Well, it’s not black and white, but childbirth trauma seems to be more likely to result when women experience unexpected interventions, have significant fear about their safety or their baby’s safety, go through prolonged pain leading to helplessness, acquire significant physical injuries, and go through complicated recovery. It’s also noted that women who felt like they lacked control during the process, and didn’t have adequately sensitive or compassionate care during childbirth are more likely to develop PTSD (info from a study by the University of Sussex)
Part of the issue is that immediately after childbirth, the focus quickly shifts to the baby and moms are not often given enough care and support. I’ve also heard many moms question if they are “normal” and wonder if this is just how it goes for everyone.
It’s not essential that you figure out whether or not to categorize your birth experience as “traumatic”, but rather, if any of this discussion resonated with you it could be helpful to talk to a counsellor and receive support. There’s a lot that you can do to alleviate some of the emotional symptoms of childbirth trauma, and you deserve this support.
6. You’re Pressured to be Entirely Self-Sacrificing
It seems like our society encourages moms to be unhealthily self-sacrificing. Women are almost celebrated for giving every last ounce of themselves away in the name of being a “good mom”.
But we all know how this story goes, right?
… Mom gives every drop of energy, love, attention, resources to kids/ husband/ house/ dog/ every-one-but-herself, and then hits a major wall. This way of being is not only totally unfulfilling (because you’re just living for everyone else) it’s also unhealthy and completely unreasonable.
I’m happy to see the landscape shifting as we talk more and more about self-care, the importance of mental wellbeing, of balance and continued personal growth. Mom’s are becoming more willing to say “hey, uh… what about me?”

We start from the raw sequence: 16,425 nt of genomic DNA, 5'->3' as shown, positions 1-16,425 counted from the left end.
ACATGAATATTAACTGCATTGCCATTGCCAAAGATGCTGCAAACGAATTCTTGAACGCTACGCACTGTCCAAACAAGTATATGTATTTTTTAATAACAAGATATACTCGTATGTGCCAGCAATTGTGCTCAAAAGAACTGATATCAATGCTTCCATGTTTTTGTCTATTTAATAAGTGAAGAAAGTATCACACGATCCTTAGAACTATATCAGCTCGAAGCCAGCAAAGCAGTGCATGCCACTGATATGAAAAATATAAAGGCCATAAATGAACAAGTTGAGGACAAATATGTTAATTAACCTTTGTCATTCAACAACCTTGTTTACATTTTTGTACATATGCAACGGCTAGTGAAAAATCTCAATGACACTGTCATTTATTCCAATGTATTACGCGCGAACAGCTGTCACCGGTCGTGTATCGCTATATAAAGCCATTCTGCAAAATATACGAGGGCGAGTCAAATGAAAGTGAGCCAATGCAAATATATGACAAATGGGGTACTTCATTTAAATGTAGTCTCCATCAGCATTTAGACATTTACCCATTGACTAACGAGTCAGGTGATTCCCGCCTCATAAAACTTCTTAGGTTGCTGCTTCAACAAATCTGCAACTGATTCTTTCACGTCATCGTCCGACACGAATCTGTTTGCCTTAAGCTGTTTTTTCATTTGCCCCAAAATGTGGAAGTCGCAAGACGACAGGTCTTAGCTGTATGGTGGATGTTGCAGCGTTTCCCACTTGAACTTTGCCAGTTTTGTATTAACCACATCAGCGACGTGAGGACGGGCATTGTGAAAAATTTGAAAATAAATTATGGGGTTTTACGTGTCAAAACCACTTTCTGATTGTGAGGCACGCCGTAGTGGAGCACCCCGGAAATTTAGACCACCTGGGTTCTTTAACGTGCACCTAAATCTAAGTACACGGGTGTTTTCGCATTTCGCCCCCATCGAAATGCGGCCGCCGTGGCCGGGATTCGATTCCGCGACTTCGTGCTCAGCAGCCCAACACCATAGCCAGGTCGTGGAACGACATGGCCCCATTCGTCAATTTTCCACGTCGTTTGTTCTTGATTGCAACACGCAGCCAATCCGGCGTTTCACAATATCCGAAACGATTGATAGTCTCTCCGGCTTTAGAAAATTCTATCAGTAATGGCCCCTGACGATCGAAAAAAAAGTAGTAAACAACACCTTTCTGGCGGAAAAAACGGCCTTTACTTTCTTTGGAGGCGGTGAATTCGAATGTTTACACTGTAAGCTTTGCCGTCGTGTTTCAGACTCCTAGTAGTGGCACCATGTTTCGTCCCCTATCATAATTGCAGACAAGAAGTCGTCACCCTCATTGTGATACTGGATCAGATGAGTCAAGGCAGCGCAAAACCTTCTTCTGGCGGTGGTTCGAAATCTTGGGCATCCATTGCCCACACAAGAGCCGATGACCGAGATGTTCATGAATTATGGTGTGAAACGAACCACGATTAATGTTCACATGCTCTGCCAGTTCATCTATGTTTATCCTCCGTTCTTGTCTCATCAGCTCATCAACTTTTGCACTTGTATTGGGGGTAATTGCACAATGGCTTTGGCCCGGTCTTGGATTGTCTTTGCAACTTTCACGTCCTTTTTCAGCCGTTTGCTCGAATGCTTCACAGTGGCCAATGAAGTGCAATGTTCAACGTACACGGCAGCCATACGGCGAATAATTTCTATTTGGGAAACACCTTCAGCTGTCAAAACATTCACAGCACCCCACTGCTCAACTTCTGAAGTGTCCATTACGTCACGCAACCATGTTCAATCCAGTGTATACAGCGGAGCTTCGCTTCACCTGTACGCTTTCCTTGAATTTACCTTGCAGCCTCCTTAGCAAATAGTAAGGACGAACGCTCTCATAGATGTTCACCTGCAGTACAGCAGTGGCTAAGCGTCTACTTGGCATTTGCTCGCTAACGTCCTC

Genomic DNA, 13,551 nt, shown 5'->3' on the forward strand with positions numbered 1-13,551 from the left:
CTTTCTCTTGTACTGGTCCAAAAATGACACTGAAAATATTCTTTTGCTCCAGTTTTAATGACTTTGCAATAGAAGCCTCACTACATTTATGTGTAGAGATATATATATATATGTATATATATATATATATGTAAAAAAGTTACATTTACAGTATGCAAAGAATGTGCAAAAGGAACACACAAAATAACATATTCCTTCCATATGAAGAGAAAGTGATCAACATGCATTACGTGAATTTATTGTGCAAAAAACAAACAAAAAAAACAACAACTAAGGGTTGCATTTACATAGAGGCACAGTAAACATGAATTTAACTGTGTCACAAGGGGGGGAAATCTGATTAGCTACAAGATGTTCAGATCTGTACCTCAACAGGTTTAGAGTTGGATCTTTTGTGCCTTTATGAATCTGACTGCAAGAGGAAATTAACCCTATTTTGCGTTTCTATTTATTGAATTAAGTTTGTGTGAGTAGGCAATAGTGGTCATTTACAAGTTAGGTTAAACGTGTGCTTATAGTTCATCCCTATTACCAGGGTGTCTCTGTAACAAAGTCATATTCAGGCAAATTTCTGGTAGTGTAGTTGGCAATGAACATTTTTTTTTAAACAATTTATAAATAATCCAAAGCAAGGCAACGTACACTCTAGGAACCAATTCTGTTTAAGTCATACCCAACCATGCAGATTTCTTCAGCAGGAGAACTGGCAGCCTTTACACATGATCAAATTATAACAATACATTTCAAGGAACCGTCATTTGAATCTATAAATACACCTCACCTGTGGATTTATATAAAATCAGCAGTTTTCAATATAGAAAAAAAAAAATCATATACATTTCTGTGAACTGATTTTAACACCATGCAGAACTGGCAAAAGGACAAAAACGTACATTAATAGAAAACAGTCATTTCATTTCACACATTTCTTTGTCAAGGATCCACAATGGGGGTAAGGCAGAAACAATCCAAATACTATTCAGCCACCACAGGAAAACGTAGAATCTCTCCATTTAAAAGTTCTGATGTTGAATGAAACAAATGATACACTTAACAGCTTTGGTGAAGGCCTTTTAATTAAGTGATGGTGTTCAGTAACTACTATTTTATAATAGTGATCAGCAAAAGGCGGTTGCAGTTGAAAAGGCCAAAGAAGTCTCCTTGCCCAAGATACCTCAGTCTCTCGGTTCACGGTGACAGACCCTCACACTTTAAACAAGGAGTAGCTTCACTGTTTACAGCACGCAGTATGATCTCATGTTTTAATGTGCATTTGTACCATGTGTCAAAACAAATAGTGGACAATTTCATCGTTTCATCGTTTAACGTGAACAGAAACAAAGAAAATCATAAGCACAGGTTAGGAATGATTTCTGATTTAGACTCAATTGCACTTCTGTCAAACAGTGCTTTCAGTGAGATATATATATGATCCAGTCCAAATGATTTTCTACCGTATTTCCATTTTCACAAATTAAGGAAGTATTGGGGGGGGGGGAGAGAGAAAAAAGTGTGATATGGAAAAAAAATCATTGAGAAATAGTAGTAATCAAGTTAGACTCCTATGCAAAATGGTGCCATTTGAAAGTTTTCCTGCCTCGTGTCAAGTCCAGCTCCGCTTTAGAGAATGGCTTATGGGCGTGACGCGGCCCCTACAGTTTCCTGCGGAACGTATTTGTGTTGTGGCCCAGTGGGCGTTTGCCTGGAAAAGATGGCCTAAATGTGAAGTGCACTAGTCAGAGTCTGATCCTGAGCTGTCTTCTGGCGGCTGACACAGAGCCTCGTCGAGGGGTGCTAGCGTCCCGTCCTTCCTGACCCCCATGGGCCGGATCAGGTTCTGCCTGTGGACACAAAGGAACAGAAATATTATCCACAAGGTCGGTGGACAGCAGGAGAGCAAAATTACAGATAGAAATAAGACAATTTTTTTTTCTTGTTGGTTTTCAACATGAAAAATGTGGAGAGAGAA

Taking care of yourself is synonymous with being a good mom. As in, you cannot untangle one from the other.
So if you find it hard to take care of yourself because it feels selfish or unnatural, then do it in the name of being a good mom. Your kids deserve a mother who has energy, who lives her life, who is healthy and models wellness. Who smiles, has fun, enjoys this beautiful life.
And then over time, see if you can reclaim the reason you take care of yourself… see if you can make it about YOU.
In the counselling work that I do with new moms, we dive deep into self-care and get to the core of what gets in the way of truly taking care of your needs (usually it has to do with some old limiting beliefs about worthiness).
Your ability to give yourself care ultimately sets the tone for your family, a tone that sings loudly and clearly, “Mom is worthy of support, love, and energy, because mom matters.” Isn’t that the message you want your family to receive?
Also, the personal challenges that existed before you became a mom are still hanging around… but you already know that, right? No, unfortunately, they don’t usually disappear when we ignore them. And sometimes with the stress and exhaustion of motherhood, our old “stuff” comes to the surface and demands that you pay attention.
So take the cue. It’s okay to do some personal work that has nothing to do with you kiddos. Because believe me, your “stuff” isn’t going anywhere. It’ll patiently wait until you pay attention.
The cool thing is that counselling is a form of self-care in itself. Maybe seeing a therapist could be that first step in prioritizing yourself again, in finding ways to give yourself adequate love and care.
Thankfully, society is shifting into a place where mental health challenges are less stigmatized, and mental wellness is celebrated. Seeking professional help from a trained counsellor is totally normal and equally important as visits with a medical doctor.
Give yourself permission to put self-care at the top of your list, and if you’re struggling in your role as mom, consider reaching out for support. This might be one of the most important decisions you can make to support yourself in this journey.
I offer counselling for women in British Columbia, and it’s entirely done online! With video-based counselling sessions, it’s much easier to weave this into your life, because I know how hard it can be to get to an appointment!
You can learn more about online counselling here.
All my best,